Cyclocross vs Gravel bikes is a popular topic of late due to the similarities between the two types of bike. So, what are the differences between the two and how does this affect how they perform? To help highlight the difference between the bikes we compare the features of bikes from the new Ribble 2019 range, the Ribble CX and CGR.
First let’s start off with a brief history about the origins of both types of bike. Cyclocross bikes have been around for a very long time. Indeed, the first recognised cross event took place in 1902! Today cross is one of the fastest growing disciplines in cycling.
Gravel bikes on the other hand have only been around for a handful of years. The first truly acknowledged gravel bike was only introduced as recently as 2014.
Firstly what is a Cyclocross bike and what sets it apart from a gravel bike? The traditional cross bike is a drop bar road bike designed to be raced around short off road circuits. Such a circuit will have natural or man made obstacles that force the rider to dismount and carry the bike over the obstruction. The features of a true cross bike are;
- A horizontal top tube – This enables the bike to be carried on the shoulder when the conditions and/or terrain dictate that the only option is to dismount the bike to clear the obstacle.
- Tall bottom bracket – The bottom bracket shell sits higher than a traditional road bike to offer more clearance and prevent the crank from contacting obstacles.
- Tyre clearance – Clearance for a UCI approved maximum tyre width of 33mm.
- A race position geometry-The frame has a relatively short head tube , a long top tube as well as steeper head and seat tube angles. This results in the rider being lower and more stretched out over the front end.
- Steering – The angles of the frame affect the steering which on a CX bike are designed to offer fast turns.
A Gravel bike is a highly versatile road bike that is also equally as capable when it comes to riding on fire roads, towpaths and forest trails. The more relaxed geometry provides a stable and easy handling ride. To draw a comparison with the CX, the Ribble CGR range have the following features;
- Endurance geometry – A taller head tube and shorter top tube combined with slacker head and seat tube angles results in the rider sitting in a more comfortable, upright riding position. This helps to reduce fatigue, aches and pains, especially over longer distance rides. Hence the term ‘endurance’ geometry.
- Handling – Shallower frame angles result in a steadier handling bike.
- Multiple wheel sizes – The ability to fit 700c road bike wheels AND 650b MTB wheels which offers more off-road capability .
- Tyre clearance – The multi wheel compatibility opens up a vast range of tyre options, 650b MTB tyres in widths up to 47mm and up to 45mm width in tarmac tyres .
- Mudguard and pannier rack mounts – The multi surface capability of the CGR features additional versatility. Thanks to the addition of mudguard and pannier rack mounting points.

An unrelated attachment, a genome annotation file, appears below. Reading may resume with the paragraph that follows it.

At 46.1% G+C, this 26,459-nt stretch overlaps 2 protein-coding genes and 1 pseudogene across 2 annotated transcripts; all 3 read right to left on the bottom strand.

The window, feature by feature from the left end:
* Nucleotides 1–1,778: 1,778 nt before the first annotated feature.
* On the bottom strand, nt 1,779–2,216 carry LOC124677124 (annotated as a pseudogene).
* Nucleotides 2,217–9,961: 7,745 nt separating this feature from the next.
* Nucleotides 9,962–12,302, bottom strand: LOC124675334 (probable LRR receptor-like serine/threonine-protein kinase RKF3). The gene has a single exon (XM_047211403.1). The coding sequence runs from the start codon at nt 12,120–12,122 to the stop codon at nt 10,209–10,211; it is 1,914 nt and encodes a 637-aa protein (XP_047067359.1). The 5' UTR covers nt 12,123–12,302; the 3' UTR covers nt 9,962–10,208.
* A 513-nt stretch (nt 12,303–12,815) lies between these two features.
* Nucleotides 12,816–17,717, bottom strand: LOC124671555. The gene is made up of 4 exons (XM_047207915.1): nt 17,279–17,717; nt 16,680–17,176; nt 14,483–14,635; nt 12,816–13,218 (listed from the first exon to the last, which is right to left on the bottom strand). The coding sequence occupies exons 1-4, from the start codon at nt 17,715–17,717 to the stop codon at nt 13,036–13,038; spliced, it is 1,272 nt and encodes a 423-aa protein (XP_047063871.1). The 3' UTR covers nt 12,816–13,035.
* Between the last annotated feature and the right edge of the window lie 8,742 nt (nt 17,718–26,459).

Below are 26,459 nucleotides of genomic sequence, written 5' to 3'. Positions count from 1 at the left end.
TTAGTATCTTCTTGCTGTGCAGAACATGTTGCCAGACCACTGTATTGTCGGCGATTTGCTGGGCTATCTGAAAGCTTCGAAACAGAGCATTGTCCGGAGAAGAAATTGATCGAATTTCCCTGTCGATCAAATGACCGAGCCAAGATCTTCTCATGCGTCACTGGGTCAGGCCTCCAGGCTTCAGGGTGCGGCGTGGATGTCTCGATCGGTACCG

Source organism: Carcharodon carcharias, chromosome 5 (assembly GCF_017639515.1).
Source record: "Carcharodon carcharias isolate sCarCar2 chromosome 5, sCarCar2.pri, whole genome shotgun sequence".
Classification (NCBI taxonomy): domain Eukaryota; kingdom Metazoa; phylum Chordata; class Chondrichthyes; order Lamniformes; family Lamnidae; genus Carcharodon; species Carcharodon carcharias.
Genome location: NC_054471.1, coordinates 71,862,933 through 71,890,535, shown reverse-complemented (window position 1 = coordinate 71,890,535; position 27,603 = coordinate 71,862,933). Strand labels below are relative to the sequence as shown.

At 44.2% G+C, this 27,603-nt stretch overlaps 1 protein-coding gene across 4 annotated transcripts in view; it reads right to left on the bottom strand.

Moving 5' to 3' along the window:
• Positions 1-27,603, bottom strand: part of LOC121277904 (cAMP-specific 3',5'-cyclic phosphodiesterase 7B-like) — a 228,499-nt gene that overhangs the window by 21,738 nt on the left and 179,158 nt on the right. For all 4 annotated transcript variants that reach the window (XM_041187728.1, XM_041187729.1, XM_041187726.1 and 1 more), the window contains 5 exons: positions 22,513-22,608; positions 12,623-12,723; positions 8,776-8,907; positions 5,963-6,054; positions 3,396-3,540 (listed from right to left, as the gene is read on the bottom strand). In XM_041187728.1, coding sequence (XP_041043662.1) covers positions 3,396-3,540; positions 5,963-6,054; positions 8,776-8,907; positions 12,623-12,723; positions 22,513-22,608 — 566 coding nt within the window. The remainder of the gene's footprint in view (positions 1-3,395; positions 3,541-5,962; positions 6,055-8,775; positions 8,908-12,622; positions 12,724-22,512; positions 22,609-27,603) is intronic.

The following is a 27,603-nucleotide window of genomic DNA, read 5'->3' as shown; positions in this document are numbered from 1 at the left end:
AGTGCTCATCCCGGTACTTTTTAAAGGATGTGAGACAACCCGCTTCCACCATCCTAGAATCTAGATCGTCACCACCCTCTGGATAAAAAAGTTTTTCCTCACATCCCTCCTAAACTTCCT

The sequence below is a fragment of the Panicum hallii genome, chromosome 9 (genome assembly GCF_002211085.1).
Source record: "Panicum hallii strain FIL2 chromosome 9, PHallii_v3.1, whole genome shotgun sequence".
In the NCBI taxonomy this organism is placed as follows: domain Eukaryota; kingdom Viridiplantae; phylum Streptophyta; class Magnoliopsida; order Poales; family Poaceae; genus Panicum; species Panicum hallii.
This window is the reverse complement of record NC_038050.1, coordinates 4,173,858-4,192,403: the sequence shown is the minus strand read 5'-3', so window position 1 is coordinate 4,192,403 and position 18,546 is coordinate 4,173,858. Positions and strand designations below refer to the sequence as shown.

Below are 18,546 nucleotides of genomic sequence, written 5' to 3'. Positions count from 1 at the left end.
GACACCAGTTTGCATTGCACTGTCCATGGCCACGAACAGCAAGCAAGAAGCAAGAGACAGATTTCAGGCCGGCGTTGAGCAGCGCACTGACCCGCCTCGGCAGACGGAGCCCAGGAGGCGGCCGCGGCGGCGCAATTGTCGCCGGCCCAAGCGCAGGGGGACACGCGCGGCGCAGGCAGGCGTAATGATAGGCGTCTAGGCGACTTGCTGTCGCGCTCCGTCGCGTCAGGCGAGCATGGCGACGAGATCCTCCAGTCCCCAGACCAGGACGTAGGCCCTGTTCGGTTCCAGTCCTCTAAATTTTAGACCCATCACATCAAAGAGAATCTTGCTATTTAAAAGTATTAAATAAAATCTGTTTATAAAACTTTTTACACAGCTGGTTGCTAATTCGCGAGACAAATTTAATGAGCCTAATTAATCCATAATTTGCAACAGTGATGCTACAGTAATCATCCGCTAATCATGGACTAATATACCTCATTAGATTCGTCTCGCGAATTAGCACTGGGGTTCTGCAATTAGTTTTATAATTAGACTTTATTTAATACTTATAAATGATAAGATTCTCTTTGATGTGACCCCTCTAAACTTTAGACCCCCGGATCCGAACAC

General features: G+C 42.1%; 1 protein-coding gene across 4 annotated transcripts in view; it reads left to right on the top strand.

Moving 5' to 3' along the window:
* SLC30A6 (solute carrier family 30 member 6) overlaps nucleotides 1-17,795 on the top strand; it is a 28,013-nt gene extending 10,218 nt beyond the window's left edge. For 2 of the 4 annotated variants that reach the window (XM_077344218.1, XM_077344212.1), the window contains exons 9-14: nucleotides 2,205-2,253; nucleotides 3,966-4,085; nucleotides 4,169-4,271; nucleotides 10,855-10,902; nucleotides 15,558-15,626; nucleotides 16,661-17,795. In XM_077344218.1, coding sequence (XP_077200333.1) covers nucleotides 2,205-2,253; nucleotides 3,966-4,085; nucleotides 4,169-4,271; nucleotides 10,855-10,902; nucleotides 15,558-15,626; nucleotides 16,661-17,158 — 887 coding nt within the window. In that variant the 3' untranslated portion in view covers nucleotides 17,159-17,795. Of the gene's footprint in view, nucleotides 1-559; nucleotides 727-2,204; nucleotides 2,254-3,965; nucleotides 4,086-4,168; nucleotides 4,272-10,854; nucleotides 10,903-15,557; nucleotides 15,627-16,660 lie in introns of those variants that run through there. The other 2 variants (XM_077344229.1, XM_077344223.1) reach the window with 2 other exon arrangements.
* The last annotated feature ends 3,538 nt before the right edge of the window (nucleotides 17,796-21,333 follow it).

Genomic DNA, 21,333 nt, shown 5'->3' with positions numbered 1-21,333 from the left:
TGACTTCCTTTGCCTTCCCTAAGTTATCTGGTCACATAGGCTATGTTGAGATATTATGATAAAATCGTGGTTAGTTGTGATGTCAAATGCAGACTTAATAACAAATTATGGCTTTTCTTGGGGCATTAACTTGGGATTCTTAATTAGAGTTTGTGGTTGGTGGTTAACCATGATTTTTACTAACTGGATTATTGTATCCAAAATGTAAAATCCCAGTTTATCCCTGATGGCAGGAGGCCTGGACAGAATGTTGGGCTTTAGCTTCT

- Electronic groupsets – Compatibility with Shimano Di2 and Sram eTap systems.
So, what are the key differences?
- Geometry – The cyclocross bike has a more aggressive race position which results in the rider being more stretched out. The gravel bike on the other hand features a more relaxed upright position for all-day comfort.
- Top tube – On the CX the top tube is almost horizontal to make it easier to carry the bike when necessary. The gravel bike has a more sloped top tube.
- Tyre clearance – The CX bike is restricted by UCI regulations to a maximum clearance of 33mm. The gravel bike will take tyres up to 47mm.
- Bottom bracket height – The bottom bracket on the CX is 10mm higher. This doesn’t sound much but does change the feel of the ride.
- Cable routing – The gravel bike has the appropriate cable entry and exit points which Electronic groupsets require.
- Gearing – Most gravel bikes as standard will be fitted with gearing that offers good all-round performance. CX bikes will have smaller chainrings better suited to the extreme conditions that cross riders can experience. A typical example of a road chainset would be 34/50T and a typical cross ratio of 36/46T.
There’s no question that when you wish to leave the road behind and head off the beaten track both types of bike are very attractive propositions. Though on paper the 2 bikes look to be very similar and both have exceptional off-road capability, there are subtle differences that affect how they ride and the jobs they can perform.
The CX is designed to be a specific mud shedding, easy to carry machine with gears to suit the often quagmire like conditions that you can expect to encounter in a European / UK cross event. If you favour the lower front end position of a race bike then a CX is a great option.
The CGR gravel bikes on the other hand offer more versatility, with added functionality such as pannier rack compatibility and being able to fit tyres to suit any given terrain. This allows you to tailor the wheel / tyre options to suit your chosen route. For instance it is common for owners of gravel bikes to have 2 sets of wheels.
This normally entails a set of 650b MTB wheels with wide fitting MTB tyres and a set of 700c wheels with narrower tarmac specific tyres. This added versatility means that the CGR gravel bike makes for an excellent all weather, all terrain commuter or off road trail bike. The beauty of it is you get to decide what you want it to be!